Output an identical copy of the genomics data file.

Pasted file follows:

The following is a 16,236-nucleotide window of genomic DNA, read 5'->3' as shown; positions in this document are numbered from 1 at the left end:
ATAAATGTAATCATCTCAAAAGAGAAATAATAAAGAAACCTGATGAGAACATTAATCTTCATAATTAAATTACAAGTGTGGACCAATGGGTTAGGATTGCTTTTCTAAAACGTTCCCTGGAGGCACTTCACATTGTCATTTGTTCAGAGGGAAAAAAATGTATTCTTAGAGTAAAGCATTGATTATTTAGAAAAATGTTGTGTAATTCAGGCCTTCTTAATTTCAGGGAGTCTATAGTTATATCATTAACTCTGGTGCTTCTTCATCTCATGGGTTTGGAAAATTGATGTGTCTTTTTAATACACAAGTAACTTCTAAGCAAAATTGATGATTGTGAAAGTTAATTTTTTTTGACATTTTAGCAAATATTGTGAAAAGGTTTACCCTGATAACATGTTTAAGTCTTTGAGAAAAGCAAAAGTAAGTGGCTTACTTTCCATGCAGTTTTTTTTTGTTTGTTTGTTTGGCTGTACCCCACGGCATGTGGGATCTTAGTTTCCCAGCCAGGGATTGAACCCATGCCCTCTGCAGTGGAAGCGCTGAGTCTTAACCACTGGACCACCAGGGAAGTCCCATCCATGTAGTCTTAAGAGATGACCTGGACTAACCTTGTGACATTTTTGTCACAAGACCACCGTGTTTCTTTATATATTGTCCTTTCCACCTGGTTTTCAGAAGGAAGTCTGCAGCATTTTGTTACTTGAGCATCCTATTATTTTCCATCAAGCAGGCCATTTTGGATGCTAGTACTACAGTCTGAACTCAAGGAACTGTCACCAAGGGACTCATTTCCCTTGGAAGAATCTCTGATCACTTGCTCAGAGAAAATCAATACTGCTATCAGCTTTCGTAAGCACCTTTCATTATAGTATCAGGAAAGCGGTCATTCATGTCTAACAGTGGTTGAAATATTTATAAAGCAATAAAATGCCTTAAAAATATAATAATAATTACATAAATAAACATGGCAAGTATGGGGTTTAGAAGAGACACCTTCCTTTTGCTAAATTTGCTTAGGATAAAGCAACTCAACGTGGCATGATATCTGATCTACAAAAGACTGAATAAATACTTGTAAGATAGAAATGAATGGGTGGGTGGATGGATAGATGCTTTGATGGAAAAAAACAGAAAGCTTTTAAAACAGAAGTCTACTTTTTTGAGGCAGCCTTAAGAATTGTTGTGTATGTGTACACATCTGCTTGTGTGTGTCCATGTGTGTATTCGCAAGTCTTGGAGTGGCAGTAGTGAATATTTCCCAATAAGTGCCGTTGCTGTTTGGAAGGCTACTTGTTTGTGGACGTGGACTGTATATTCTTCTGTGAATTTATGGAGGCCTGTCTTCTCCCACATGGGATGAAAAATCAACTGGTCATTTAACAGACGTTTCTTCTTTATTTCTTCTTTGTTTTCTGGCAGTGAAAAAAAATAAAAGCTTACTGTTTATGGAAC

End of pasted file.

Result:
The following is a 16,236-nucleotide window of genomic DNA, read 5'->3' as shown; positions in this document are numbered from 1 at the left end:
ATAAATGTAATCATCTCAAAAGAGAAATAATAAAGAAACCTGATGAGAACATTAATCTTCATAATTAAATTACAAGTGTGGACCAATGGGTTAGGATTGCTTTTCTAAAACGTTCCCTGGAGGCACTTCACATTGTCATTTGTTCAGAGGGAAAAAAATGTATTCTTAGAGTAAAGCATTGATTATTTAGAAAAATGTTGTGTAATTCAGGCCTTCTTAATTTCAGGGAGTCTATAGTTATATCATTAACTCTGGTGCTTCTTCATCTCATGGGTTTGGAAAATTGATGTGTCTTTTTAATACACAAGTAACTTCTAAGCAAAATTGATGATTGTGAAAGTTAATTTTTTTTGACATTTTAGCAAATATTGTGAAAAGGTTTACCCTGATAACATGTTTAAGTCTTTGAGAAAAGCAAAAGTAAGTGGCTTACTTTCCATGCAGTTTTTTTTTGTTTGTTTGTTTGGCTGTACCCCACGGCATGTGGGATCTTAGTTTCCCAGCCAGGGATTGAACCCATGCCCTCTGCAGTGGAAGCGCTGAGTCTTAACCACTGGACCACCAGGGAAGTCCCATCCATGTAGTCTTAAGAGATGACCTGGACTAACCTTGTGACATTTTTGTCACAAGACCACCGTGTTTCTTTATATATTGTCCTTTCCACCTGGTTTTCAGAAGGAAGTCTGCAGCATTTTGTTACTTGAGCATCCTATTATTTTCCATCAAGCAGGCCATTTTGGATGCTAGTACTACAGTCTGAACTCAAGGAACTGTCACCAAGGGACTCATTTCCCTTGGAAGAATCTCTGATCACTTGCTCAGAGAAAATCAATACTGCTATCAGCTTTCGTAAGCACCTTTCATTATAGTATCAGGAAAGCGGTCATTCATGTCTAACAGTGGTTGAAATATTTATAAAGCAATAAAATGCCTTAAAAATATAATAATAATTACATAAATAAACATGGCAAGTATGGGGTTTAGAAGAGACACCTTCCTTTTGCTAAATTTGCTTAGGATAAAGCAACTCAACGTGGCATGATATCTGATCTACAAAAGACTGAATAAATACTTGTAAGATAGAAATGAATGGGTGGGTGGATGGATAGATGCTTTGATGGAAAAAAACAGAAAGCTTTTAAAACAGAAGTCTACTTTTTTGAGGCAGCCTTAAGAATTGTTGTGTATGTGTACACATCTGCTTGTGTGTGTCCATGTGTGTATTCGCAAGTCTTGGAGTGGCAGTAGTGAATATTTCCCAATAAGTGCCGTTGCTGTTTGGAAGGCTACTTGTTTGTGGACGTGGACTGTATATTCTTCTGTGAATTTATGGAGGCCTGTCTTCTCCCACATGGGATGAAAAATCAACTGGTCATTTAACAGACGTTTCTTCTTTATTTCTTCTTTGTTTTCTGGCAGTGAAAAAAAATAAAAGCTTACTGTTTATGGAAC